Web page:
Participants who received a negative result or a VUS (were notified by Veritas Genetics and a copy of the result was sent to the study team, but no routine follow-up was provided. Genetic counselling was available at the patient’s request, either by a genetic counsellor at Veritas Genetics or by WCRI genetic counsellor. Individuals with a reclassified VUS in future will be informed by Veritas according to Veritas Genetics’ policy.
Participants were asked to complete a brief follow-up questionnaire after genetic testing designed to evaluate participants’ level of satisfaction. One year after the result disclosure, women with a positive result were asked about preventive measures taken, including preventive surgeries, MRI screening and tamoxifen.
Based on our experience with The Screen Project, we support a model of health care delivery whereby genetic testing for BRCA1 and BRCA2 is made available to all Canadian adults at a low cost and at their own volition. This service is intended to complement, rather than to replace the existing provincially-funded genetics testing programs. Through guided direct-to-consumer testing, we seek to increase access to genetic testing and to remove systemic barriers, such as mandatory physician referral, long wait times and restrictive triage criteria. In many provinces, the absence of a living affected relative who is willing to be tested is an impediment to testing.
Our position differs from that of the U.S. Preventive Services Task Force in several respects. We do not believe that a primary health care provider is necessary to be the gate-keeper, i.e., that the primary care physician needs to conduct a preliminary risk assessment to see if a referral to a genetic counsellor is warranted. We think in-person pre-test genetic counselling should be available but should not be mandatory. It has been shown previously that the patient satisfaction was high among individuals who received pre-test counseling information by written and digital communication [13
]. In the Screen Project, genetic counselling was available to all subjects at no additional cost; all women who tested positive spoke with a counsellor within six months of receiving the test result. Of those with a negative result, only 5% contacted the genetic counselor. Individuals who contacted the genetic counsellor were not significantly different from those who did not in terms of cancer risk, education or having a VUS.
The policy that testing be accompanied by genetic counselling was developed in the mid-1990s. In the conventional view, the purpose of pretest counselling is to inform the patient about the risks of breast (and ovarian) cancer, to discuss the risks and benefits of testing and to triage the patient for eligibility. With expanded testing, it is impractical to offer one-on-one counselling to all women. Consequently, many in the genetics community recommend that testing be offered only to high-risk women; the alternative is to make pre-test counselling optional. At 3000 dollars cost per test in the 1990s, it would be inefficient to test 50 women for one mutation (150,000 dollars per mutation found). However, in 2020, it is not reasonable to conduct 50 physician appraisals and genetic counselling appointments to find one mutation considering the current low cost of the test. We found 30 positive tests in 1269 subjects for a prevalence of 2.4%—by any account a reasonable yield—at an average cost per mutation detection of 7000–10,000 dollars. In theory, population testing is based on a lower expected prevalence of mutations than was seen here, but those who self-select to enter a genetic testing program are enriched for high-risk subjects. In our study, 66% of the enrollees had a first or second-degree relative with breast or ovarian cancer.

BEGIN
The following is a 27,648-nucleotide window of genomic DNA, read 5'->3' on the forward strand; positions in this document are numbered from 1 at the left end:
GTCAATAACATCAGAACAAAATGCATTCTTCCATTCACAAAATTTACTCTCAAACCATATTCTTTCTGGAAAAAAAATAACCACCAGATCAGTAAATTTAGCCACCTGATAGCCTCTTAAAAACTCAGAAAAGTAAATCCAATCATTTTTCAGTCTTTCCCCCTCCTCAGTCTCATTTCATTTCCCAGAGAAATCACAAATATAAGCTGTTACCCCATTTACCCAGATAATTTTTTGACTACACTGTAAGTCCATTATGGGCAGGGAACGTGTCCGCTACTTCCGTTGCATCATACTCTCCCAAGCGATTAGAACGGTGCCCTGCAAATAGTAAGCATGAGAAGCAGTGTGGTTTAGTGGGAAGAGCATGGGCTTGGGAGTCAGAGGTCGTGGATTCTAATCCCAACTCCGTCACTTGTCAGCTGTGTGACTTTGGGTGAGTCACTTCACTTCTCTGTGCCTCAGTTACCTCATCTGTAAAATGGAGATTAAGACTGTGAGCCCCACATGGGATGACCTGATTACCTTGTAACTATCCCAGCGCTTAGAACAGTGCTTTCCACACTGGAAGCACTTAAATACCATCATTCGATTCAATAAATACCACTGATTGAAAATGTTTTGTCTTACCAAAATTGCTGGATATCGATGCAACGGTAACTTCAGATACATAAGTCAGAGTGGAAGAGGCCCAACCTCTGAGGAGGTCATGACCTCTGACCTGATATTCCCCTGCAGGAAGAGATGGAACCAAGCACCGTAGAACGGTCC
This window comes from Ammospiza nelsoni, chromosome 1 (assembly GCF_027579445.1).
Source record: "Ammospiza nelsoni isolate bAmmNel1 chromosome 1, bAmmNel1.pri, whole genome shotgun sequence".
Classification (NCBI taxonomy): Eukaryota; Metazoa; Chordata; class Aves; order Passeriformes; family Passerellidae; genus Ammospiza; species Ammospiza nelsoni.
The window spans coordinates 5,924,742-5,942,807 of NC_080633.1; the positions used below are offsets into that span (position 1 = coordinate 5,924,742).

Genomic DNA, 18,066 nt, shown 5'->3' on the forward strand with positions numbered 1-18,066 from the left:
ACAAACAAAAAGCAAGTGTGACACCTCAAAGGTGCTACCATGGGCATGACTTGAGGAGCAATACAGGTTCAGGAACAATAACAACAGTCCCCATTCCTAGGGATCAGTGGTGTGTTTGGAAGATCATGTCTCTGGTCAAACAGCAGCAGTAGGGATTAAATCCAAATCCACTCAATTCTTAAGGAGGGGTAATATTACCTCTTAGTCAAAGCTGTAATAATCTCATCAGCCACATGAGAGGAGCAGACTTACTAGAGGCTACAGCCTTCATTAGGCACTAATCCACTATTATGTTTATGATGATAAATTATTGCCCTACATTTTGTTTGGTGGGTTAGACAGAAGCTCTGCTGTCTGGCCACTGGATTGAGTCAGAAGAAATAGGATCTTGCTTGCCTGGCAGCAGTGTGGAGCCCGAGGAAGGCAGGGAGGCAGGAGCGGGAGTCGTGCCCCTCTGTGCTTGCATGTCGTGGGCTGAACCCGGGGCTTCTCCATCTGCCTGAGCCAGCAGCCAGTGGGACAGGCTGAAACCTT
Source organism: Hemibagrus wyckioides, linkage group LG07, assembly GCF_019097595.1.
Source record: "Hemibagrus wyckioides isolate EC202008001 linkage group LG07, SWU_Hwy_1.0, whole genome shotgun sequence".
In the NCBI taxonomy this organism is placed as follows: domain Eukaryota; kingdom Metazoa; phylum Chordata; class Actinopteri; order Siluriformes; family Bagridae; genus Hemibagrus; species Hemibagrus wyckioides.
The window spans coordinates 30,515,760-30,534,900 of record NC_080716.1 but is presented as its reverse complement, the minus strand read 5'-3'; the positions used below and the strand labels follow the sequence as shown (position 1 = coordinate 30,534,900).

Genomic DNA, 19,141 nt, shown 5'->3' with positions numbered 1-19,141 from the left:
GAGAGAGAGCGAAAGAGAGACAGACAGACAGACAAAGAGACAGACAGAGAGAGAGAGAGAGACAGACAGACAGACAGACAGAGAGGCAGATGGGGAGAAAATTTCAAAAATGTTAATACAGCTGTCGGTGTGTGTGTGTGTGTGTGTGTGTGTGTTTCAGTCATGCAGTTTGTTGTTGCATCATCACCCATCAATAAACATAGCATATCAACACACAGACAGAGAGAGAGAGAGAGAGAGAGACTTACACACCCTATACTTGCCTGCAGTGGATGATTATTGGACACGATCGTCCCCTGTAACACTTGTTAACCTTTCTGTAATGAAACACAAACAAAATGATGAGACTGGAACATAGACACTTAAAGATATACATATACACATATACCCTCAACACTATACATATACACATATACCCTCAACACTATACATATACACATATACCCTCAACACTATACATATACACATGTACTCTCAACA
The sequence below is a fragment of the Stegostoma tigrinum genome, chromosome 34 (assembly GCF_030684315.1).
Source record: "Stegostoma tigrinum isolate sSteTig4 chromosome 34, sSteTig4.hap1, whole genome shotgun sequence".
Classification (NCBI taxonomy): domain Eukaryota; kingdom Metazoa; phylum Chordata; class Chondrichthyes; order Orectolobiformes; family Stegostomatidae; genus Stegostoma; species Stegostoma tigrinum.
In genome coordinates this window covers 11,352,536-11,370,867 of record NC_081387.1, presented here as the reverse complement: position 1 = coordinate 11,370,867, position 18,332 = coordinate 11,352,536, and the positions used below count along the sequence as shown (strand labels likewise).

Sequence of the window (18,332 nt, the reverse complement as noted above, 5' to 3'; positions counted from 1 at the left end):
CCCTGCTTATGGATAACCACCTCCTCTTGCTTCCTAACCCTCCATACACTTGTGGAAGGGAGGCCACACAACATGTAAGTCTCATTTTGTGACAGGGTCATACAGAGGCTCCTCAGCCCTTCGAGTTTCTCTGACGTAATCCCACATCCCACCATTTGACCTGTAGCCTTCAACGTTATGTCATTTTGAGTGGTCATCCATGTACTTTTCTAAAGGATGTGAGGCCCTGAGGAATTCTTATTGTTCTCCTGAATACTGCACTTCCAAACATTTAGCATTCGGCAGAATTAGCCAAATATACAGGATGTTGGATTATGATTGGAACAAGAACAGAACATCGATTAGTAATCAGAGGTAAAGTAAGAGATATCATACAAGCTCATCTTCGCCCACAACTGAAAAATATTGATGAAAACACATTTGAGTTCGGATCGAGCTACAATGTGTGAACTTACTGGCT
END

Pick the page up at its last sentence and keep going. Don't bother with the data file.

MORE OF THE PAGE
The U.S. Preventive Services Task Force recommended against testing to all women [2
]. It is not clear how they based this decision. They allude to the “harms of risk assessment” without explicitly saying what these are. The Task Force implies that risk-reducing interventions are not helpful for women with a BRCA1 mutation but no family history of cancer, but to our knowledge there is no evidence that the benefit of interventions for BRCA1 or BRCA2 carriers with bona fide mutations are modified by the family history.
In our experience, men are often reluctant to pursue testing. In our study, only 7% of the participants were men, but surprisingly 12% of males were mutation carriers. In some cases, a female relative or spouse may encourage the male family members to get tested. In one family, two brothers were hesitant to get tested through conventional channels but agreed to send saliva specimens after the mother shipped kits to her sons. Both were found to carry a mutation in BRCA1 (Figure 1
In our study, 7 of 30 women (23%) who had a mutation did not meet provincial guidelines for testing and some had been denied testing. In a recent paper from Beitsch et al., 959 breast cancer patients were given genetic testing at their host institutions [14